Seniors suffer the most during flu season

Seniors suffer the most during flu season

The flu is still creating misery for scores of people—hitting the elderly hardest, says the Centers for Disease Control and Prevention (CDC). Hospitalizations and deaths reported from the flu have spiked in recent weeks.

The CDC says people 65 and older are suffering the most and is urging seniors to see their doctor at the first sign of flu symptoms. It’s recommended that seniors be treated with antiviral drugs as soon as possible to hopefully avoid more serious problems.

“This season is severe for seniors, who are being hit hardest in terms of serious illnesses and deaths, said CDC’s Dr. Lyn Finelli in a statement. “It’s really important that these people seek care and get treated promptly.”

The CDC says that nearly 60 percent of hospitalizations and 90 percent of deaths from flu are among senior citizens. The good news is that flu is down in parts of the country including the South, the Midwest and New England areas.

Seniors who got the flu shot this year may not have been protected as well as they expected, the CDC says. Aging immune systems may be to blame.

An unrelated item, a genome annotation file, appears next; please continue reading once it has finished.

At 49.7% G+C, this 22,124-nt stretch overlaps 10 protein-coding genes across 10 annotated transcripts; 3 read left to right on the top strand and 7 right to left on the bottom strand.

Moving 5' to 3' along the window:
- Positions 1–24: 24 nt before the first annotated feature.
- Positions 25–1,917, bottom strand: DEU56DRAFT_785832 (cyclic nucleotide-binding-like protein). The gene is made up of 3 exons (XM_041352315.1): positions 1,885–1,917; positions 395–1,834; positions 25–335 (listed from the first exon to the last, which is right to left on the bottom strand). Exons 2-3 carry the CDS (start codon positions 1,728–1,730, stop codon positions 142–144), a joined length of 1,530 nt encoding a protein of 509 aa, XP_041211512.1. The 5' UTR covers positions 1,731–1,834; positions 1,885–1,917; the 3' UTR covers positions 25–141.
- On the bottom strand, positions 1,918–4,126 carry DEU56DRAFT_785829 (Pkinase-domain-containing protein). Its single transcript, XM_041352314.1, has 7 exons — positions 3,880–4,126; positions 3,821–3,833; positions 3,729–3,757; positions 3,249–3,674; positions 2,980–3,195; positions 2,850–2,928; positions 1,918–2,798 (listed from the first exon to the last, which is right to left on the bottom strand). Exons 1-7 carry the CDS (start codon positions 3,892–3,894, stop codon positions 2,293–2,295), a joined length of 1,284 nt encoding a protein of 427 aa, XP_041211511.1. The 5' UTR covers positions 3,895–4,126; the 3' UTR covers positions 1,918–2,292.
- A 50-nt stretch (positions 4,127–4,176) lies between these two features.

“While vaccination offers the best prevention against influenza, we know flu vaccine tends to work less well in seniors than in younger people because human immune systems weaken with age,” said Finelli. “Thus even seniors who got vaccinated may get influenza. And because flu infection can be serious in this group of people, it’s important that they seek medical treatment as soon as symptoms appear.”

Though flu shots may be hard to find this late in the season, the CDC says people who have not been vaccinated should make the effort to find a provider who can give them the vaccine.

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health enews Staff
health enews Staff

health enews staff is a group of experienced writers from our Advocate Health Care and Aurora Health Care sites, which also includes freelance or intern writers.